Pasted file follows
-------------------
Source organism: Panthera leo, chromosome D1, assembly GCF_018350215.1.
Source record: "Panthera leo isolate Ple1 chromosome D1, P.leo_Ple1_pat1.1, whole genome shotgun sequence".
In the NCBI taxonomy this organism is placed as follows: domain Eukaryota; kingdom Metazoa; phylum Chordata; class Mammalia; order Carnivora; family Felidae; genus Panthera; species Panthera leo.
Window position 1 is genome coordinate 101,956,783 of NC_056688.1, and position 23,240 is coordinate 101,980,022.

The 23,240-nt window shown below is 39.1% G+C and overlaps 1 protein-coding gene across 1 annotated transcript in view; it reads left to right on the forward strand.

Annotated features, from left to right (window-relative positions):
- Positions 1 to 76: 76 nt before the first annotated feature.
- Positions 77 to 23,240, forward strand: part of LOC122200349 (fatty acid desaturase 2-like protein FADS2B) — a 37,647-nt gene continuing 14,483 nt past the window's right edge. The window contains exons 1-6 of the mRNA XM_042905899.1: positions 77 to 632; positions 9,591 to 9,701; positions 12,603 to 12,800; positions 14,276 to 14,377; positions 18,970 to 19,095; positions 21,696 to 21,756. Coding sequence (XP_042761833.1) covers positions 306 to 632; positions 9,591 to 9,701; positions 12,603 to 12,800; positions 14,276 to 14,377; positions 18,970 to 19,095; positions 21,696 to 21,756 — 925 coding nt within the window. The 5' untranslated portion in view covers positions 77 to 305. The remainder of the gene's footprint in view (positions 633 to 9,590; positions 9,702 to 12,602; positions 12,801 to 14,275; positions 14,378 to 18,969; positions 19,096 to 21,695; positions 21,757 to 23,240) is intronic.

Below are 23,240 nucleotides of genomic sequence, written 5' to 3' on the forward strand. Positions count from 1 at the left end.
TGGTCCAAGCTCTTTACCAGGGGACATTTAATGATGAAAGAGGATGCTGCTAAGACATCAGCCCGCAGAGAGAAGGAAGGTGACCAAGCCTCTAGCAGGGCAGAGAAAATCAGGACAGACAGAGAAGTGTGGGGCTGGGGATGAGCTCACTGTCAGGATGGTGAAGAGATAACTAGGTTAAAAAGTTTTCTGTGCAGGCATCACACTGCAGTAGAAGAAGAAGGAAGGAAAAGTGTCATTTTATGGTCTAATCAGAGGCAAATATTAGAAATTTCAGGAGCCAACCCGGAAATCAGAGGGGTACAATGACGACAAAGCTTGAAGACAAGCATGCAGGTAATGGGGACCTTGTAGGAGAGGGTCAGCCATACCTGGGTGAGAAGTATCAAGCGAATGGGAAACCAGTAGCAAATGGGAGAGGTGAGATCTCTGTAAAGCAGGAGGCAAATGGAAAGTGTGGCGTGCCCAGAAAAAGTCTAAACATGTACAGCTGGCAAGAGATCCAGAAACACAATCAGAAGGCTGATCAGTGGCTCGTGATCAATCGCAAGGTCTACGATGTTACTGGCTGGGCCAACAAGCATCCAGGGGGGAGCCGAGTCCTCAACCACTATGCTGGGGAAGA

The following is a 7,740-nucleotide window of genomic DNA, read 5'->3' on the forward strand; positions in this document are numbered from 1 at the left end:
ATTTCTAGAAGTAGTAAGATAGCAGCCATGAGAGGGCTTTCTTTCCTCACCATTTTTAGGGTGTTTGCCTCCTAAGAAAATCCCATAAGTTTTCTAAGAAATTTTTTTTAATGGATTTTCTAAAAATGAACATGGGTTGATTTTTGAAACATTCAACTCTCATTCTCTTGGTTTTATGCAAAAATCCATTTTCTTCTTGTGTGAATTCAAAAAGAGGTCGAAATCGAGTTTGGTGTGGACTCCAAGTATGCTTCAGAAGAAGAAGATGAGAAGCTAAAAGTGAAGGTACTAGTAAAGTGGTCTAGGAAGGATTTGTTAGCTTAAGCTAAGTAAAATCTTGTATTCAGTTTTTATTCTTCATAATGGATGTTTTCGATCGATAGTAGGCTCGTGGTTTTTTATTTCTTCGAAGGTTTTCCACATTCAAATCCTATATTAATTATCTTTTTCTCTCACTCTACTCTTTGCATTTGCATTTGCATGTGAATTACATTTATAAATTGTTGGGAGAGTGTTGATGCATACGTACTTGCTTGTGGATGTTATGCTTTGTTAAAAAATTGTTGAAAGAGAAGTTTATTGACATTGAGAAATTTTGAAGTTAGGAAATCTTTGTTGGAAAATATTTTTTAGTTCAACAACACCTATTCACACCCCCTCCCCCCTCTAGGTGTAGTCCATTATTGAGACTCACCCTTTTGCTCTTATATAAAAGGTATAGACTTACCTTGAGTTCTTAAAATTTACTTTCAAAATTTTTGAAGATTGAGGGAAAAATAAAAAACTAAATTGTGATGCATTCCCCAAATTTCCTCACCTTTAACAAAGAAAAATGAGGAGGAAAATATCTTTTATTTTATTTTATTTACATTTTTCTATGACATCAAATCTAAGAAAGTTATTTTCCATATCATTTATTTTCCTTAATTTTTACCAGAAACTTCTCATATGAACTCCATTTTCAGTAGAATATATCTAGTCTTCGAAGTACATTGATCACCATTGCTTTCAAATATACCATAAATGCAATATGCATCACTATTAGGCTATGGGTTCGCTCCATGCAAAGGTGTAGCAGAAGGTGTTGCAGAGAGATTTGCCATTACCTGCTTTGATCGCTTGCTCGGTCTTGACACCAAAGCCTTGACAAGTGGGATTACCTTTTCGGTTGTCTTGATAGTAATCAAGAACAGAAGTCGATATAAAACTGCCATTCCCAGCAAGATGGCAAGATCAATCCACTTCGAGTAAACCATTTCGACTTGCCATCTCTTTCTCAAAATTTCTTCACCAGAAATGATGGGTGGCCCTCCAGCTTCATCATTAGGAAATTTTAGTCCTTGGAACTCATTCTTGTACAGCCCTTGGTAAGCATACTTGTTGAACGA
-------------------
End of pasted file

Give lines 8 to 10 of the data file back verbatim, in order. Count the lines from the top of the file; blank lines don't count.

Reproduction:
- Positions 77 to 23,240, forward strand: part of LOC122200349 (fatty acid desaturase 2-like protein FADS2B) — a 37,647-nt gene continuing 14,483 nt past the window's right edge. The window contains exons 1-6 of the mRNA XM_042905899.1: positions 77 to 632; positions 9,591 to 9,701; positions 12,603 to 12,800; positions 14,276 to 14,377; positions 18,970 to 19,095; positions 21,696 to 21,756. Coding sequence (XP_042761833.1) covers positions 306 to 632; positions 9,591 to 9,701; positions 12,603 to 12,800; positions 14,276 to 14,377; positions 18,970 to 19,095; positions 21,696 to 21,756 — 925 coding nt within the window. The 5' untranslated portion in view covers positions 77 to 305. The remainder of the gene's footprint in view (positions 633 to 9,590; positions 9,702 to 12,602; positions 12,801 to 14,275; positions 14,378 to 18,969; positions 19,096 to 21,695; positions 21,757 to 23,240) is intronic.

Below are 23,240 nucleotides of genomic sequence, written 5' to 3' on the forward strand. Positions count from 1 at the left end.
TGGTCCAAGCTCTTTACCAGGGGACATTTAATGATGAAAGAGGATGCTGCTAAGACATCAGCCCGCAGAGAGAAGGAAGGTGACCAAGCCTCTAGCAGGGCAGAGAAAATCAGGACAGACAGAGAAGTGTGGGGCTGGGGATGAGCTCACTGTCAGGATGGTGAAGAGATAACTAGGTTAAAAAGTTTTCTGTGCAGGCATCACACTGCAGTAGAAGAAGAAGGAAGGAAAAGTGTCATTTTATGGTCTAATCAGAGGCAAATATTAGAAATTTCAGGAGCCAACCCGGAAATCAGAGGGGTACAATGACGACAAAGCTTGAAGACAAGCATGCAGGTAATGGGGACCTTGTAGGAGAGGGTCAGCCATACCTGGGTGAGAAGTATCAAGCGAATGGGAAACCAGTAGCAAATGGGAGAGGTGAGATCTCTGTAAAGCAGGAGGCAAATGGAAAGTGTGGCGTGCCCAGAAAAAGTCTAAACATGTACAGCTGGCAAGAGATCCAGAAACACAATCAGAAGGCTGATCAGTGGCTCGTGATCAATCGCAAGGTCTACGATGTTACTGGCTGGGCCAACAAGCATCCAGGGGGGAGCCGAGTCCTCAACCACTATGCTGGGGAAGA